David’s Rebuke

2 Samuel 12:1-7

The LORD sent Nathan to David. He came to him, and said to him, “There were two men in one city; the one rich, and the other poor. The rich man had very many flocks and herds, but the poor man had nothing, except one little ewe lamb, which he had bought and raised. It grew up together with him, and with his children. It ate of his own food, drank of his own cup, and lay in his bosom, and was to him like a daughter.  A traveler came to the rich man, and he spared to take of his own flock and of his own herd, to dress for the wayfaring man who had come to him, but took the poor man’s lamb, and dressed it for the man who had come to him.”  David’s anger was greatly kindled against the man, and he said to Nathan, “As the LORD lives, the man who has done this is worthy to die.  He shall restore the lamb fourfold, because he did this thing, and because he had no pity.” Nathan said to David, “You are the man!”

As a prophet of the Lord, Nathan was required to confront sin.  Even if it was the kings sin. This took courage and tact to do so.  From these scriptures above, I have two main lessons that I want to share with everyone.

First, that David was so numb to the sin he committed when he had Uriah killed and married Bathsheba.  David could not realize that the man in the story was himself.  Sometimes you need to take a step back in life and understand that you were once a horrible sinner and committed a multitude of sins.  Just because you are in a better place either spiritually, financially, or any other way, you are not better than anyone else.  We all sin and fall short of God’s glory. You must always remember to be humble or someone else will humble you.

Secondly, sometimes you will have to present someone with bad news.  A family member, friend, or co-worker.  Pray for wisdom and clarity to present the message to them.  If you want a positive reaction to the message, you will have to phrase it properly.  Many times it is not what you say, but how you say it that can make a negative message bearable.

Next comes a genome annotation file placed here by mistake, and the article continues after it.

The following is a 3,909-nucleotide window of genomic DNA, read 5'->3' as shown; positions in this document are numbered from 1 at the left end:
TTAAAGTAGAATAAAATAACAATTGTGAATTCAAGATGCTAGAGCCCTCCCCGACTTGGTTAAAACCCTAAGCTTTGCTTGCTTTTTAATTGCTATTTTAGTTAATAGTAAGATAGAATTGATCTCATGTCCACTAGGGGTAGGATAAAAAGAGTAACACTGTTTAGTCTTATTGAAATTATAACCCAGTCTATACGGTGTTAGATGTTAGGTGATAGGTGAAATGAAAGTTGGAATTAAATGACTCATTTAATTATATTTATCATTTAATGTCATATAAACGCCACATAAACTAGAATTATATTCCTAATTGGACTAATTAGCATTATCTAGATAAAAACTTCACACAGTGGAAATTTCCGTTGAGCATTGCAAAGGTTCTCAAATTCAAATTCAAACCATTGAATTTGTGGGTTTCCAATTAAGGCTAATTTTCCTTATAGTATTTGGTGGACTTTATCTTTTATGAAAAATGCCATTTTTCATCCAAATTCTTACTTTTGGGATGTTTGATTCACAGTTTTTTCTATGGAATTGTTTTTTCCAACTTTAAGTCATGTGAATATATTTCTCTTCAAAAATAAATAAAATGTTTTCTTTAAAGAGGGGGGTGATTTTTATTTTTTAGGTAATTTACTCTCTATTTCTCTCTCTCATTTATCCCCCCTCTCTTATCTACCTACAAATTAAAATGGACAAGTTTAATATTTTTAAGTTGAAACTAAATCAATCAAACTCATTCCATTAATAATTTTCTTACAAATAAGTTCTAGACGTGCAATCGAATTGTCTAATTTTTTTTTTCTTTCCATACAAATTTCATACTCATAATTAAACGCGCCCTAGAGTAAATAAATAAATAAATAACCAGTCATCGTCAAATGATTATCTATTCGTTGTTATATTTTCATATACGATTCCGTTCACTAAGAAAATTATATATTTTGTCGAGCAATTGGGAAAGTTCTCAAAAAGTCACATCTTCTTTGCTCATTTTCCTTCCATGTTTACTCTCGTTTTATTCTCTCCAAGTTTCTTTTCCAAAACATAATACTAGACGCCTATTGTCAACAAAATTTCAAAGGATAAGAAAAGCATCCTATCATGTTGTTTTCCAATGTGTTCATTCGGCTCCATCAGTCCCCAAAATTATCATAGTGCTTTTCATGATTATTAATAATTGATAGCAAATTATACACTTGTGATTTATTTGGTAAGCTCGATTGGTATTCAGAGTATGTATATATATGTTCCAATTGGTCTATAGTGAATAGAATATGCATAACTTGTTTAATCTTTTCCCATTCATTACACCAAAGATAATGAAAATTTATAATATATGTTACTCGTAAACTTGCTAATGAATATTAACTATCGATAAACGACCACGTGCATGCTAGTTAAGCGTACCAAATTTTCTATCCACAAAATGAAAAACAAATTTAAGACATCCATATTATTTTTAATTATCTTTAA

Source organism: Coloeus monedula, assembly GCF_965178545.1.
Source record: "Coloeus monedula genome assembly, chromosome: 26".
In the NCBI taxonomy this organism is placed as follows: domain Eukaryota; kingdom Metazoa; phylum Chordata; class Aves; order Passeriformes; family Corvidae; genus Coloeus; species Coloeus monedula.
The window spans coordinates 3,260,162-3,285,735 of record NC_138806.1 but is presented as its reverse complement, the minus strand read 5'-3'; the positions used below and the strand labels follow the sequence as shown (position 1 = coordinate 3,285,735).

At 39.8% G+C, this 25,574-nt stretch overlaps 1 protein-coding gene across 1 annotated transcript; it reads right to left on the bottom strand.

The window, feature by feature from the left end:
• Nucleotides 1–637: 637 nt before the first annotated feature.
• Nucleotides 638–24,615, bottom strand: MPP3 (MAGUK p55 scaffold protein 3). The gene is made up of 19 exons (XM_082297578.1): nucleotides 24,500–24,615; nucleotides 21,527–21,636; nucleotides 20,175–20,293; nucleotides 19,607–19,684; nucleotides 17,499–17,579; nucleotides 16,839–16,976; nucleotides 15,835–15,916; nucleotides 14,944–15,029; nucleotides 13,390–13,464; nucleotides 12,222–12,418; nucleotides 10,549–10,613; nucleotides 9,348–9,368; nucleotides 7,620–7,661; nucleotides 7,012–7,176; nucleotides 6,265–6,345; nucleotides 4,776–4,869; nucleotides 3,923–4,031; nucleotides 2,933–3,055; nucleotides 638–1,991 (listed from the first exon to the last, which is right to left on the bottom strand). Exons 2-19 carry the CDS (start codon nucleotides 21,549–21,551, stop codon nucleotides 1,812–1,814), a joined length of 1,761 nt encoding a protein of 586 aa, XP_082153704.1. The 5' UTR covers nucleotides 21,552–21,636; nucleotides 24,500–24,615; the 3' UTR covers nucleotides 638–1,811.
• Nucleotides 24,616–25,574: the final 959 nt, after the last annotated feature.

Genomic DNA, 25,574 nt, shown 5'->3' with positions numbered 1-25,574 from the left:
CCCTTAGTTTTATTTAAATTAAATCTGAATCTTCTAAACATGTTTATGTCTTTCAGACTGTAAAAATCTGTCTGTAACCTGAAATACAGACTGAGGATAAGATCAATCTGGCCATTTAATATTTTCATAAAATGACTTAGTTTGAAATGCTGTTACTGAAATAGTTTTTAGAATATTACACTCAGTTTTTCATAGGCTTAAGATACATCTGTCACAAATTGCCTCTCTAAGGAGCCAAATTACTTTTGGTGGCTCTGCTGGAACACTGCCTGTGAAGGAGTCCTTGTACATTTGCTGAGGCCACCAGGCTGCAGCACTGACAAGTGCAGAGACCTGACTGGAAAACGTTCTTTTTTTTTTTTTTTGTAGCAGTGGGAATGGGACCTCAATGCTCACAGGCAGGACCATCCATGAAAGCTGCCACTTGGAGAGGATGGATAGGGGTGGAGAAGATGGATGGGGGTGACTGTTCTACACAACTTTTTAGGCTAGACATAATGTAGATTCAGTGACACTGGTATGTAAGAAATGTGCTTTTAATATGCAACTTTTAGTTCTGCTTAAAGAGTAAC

I pray that both these short lessons help someone out today.  Please have a blessed day y’all!  

6 thoughts on “David’s Rebuke

  1. That’s a good point, he was oblivious to Nathan’s analogy. And David was a very wise man of God…i think it highlights how ehen we are entrenched in a sin, we really can’t process clearly like we can when we are washed clean by Jesus. Good insight!


      1. Definitely agreed, as iron sharpens iron. One other thing I noticed, once God using Nathan peeled back the outer layer of sin David was indulging in, i think we see his a glimpse of his real heart. He was obviously furious at anyone who would mistreat someone as Nathan illustrated. God used that against him (eg Matt 7:2), but still, David deep down had a heart that loved Gods justice. I think it was one if those “what i hate, i do” (Rom 7:15) stories for David. At least I like to imagine it was a choice that would fall in that bucket. Maybe it wasnt and therr were more systemic sin issues going on in his heart. I love David and I hope that was what happened. God never let him forget it though! God’s reaction is like like a spouse that has been cheated on, and he had been. God bless you too!


      2. Agreed, as iron sharpens iron. I think also that as God using Nathan pulled back the onion layers of David in this moment, we see his deep heart that would have the kings fury at anyone who committed such an atrocity as Nathan illustrated in his parable. Deep down I think he loved God’s justice, but God used that against him (Matt 7:2). I like to think this was a story of David’s life where what he wanted to do he didn’t do, but what he hated he did (Romans 7:15). I love David and think he had a good heart for God, especially reading Psalm 51 as the after story of this encounter with Nathan and God. But God never seemed to let David forget this. God’s reaction reminds me of Ezekiel 23 and 16 and Jeremiah 2, he rails as a spouse that has been cheated on. Wow. Blessings to you!


Leave a Reply

Fill in your details below or click an icon to log in:

WordPress.com Logo

You are commenting using your WordPress.com account. Log Out /  Change )

Google photo

You are commenting using your Google account. Log Out /  Change )

Twitter picture

You are commenting using your Twitter account. Log Out /  Change )

Facebook photo

You are commenting using your Facebook account. Log Out /  Change )

Connecting to %s

This site uses Akismet to reduce spam. Learn how your comment data is processed.